0 Replies
 
brianjakub
 
  1  
Reply Sat 12 May, 2018 10:08 pm
@farmerman,
Quote:
Secondly this was a philosophical freedom discussion that was turned into a scientific and religious freedom discussion that ended up by outlawing one philosophical point of view because the proponents of the view had a specific belief in who the thought the creator was

It was NEVER a philosophical argument. It was an argument that tried to seek relief from a strong armed religious tactic to bring the teaching of ID into SCIENCE CLASS. The entire issue WAS brought up by the history and PAD faculties to be taught as a"Problems Of American Democracy"(social Studies), and the three school board members who were heavy handing the entire ID issue would NOT back down. They were being fed free literature and textbooks by the Discovery Institute (Who were the fraudniks in the entire case). Basically the school board left the citizens with NO alternative but to seek relief in court.
This is an issue for voters to decide. The courts shouldn't be used to overturn a legislative body. Besides the children were being taught both philosophical views. Now they are being forced to learn only one by an unelected illogical judge.

Quote:
The judge did an excellent job. He is a Devout Christian and a conservative who just could NOT back off on the issue of the establishment clause of amendment 1 of the Bill of Rights of our nations Constitution.


His religious or philosophical beliefs should be irrelevant. The beliefs and philosophical beliefs of the writer's of the constitution should be considered when interpreting the establishment clause.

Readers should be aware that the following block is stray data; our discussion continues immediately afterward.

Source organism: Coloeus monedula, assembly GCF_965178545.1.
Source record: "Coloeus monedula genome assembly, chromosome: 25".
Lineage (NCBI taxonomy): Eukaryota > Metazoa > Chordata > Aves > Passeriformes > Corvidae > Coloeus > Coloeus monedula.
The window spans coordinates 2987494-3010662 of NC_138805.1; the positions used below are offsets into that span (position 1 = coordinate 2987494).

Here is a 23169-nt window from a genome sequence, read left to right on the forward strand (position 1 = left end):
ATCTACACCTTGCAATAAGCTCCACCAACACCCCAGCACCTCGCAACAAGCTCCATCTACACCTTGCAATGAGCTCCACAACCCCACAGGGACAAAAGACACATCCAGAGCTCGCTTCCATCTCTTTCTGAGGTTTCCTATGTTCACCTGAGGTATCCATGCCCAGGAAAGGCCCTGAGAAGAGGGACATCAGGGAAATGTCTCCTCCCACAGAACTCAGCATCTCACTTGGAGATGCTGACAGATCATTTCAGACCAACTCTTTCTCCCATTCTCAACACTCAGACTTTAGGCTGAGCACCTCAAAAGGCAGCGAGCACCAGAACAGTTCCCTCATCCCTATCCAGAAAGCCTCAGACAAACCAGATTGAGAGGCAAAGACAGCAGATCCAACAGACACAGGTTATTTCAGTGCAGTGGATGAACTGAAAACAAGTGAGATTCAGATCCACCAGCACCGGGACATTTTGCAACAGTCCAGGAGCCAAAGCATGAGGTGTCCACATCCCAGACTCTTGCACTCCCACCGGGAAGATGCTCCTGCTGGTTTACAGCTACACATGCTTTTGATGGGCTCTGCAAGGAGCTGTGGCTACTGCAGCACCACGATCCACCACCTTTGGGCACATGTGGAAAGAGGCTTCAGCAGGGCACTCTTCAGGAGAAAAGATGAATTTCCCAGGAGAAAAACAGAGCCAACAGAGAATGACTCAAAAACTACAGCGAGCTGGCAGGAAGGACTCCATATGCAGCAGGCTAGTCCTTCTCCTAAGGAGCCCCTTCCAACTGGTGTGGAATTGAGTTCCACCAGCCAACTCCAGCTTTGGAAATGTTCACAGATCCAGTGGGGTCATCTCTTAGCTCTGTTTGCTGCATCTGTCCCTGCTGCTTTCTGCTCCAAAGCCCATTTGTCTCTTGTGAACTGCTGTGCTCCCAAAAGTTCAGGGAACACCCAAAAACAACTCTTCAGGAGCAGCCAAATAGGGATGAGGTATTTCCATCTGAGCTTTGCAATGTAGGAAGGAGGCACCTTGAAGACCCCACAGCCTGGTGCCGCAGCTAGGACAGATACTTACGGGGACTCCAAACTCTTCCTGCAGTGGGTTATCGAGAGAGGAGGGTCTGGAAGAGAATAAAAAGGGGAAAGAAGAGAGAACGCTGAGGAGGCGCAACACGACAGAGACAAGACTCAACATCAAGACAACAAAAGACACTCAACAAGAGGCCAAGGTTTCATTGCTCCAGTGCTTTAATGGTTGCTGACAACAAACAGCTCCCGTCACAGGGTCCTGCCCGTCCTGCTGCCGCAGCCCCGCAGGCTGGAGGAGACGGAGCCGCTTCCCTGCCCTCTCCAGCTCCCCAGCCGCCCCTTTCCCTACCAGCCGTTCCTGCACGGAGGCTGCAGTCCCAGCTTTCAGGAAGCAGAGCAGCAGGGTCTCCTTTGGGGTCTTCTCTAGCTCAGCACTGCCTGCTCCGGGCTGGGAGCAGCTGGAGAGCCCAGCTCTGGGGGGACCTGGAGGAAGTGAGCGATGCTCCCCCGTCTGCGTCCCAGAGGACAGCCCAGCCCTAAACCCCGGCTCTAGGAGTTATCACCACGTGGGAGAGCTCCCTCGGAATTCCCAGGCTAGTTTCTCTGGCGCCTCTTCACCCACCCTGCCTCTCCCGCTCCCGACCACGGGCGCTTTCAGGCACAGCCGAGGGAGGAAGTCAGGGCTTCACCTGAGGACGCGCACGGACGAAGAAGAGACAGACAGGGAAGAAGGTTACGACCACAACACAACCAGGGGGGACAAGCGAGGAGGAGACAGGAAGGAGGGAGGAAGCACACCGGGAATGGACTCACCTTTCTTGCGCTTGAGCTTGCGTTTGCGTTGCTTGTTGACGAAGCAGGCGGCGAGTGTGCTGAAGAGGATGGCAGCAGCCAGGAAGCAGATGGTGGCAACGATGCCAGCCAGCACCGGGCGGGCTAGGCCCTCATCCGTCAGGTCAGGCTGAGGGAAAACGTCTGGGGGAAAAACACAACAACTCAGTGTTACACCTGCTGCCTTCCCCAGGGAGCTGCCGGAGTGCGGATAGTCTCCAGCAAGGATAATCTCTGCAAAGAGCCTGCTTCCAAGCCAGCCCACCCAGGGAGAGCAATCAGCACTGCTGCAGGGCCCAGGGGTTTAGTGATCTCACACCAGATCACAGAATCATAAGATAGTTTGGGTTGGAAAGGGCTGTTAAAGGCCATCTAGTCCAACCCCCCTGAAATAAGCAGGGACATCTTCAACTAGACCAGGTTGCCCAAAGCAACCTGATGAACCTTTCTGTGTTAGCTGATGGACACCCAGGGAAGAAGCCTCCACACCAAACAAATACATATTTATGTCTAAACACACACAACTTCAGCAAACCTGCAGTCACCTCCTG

Quote:
Now that you seem to want to deny the court' s and want to "debate it" . whether you understand or not, the debate part has left the station because after the Butler laws and Aguillard, I think weve pretty well established the rules for science classes. I assume thats why youve got your kids in Catholic SChools (but dont they teach evolution by natural selection as theory an Fact??)
They teach it as a theory like everyone else but they also talk about the statitistical improbabilities that it happened by random introduction of information. The admit the math is correct and then provide the identity of the designer. But about 3 percent of our kids graduate as atheists (which is probably about 1/2 the US average). We don't just teach doctrine. We teach that the facts support Catholic Doctrine. The church in our diocese used to teach like the Jesuits which was,"Teach doctrine and science separate and don't try to understand and teach how they logically support each other". Do to the fact that the Jesuits ran our universities that doctrine is poorly developed from years of poor logical understanding of Catholic philosophy and science.

Quote:
The number approaching assurance gets bigger and bigger until the chances of "variability occuring" are nominal and the variability itself is quite variable, .
No it doesn't. You can't win the lottery without intelligence designing the lottery.

All the tickets have to have a predetermined intelligently designed system for there to be a winner. For instance if there are 7 lottery numbers then every lottery ticket must have seven numbers not anything from 0 to infinity.

Quote:
thus allowing nat selection to select FOR an individual with the good luck to hve the good genes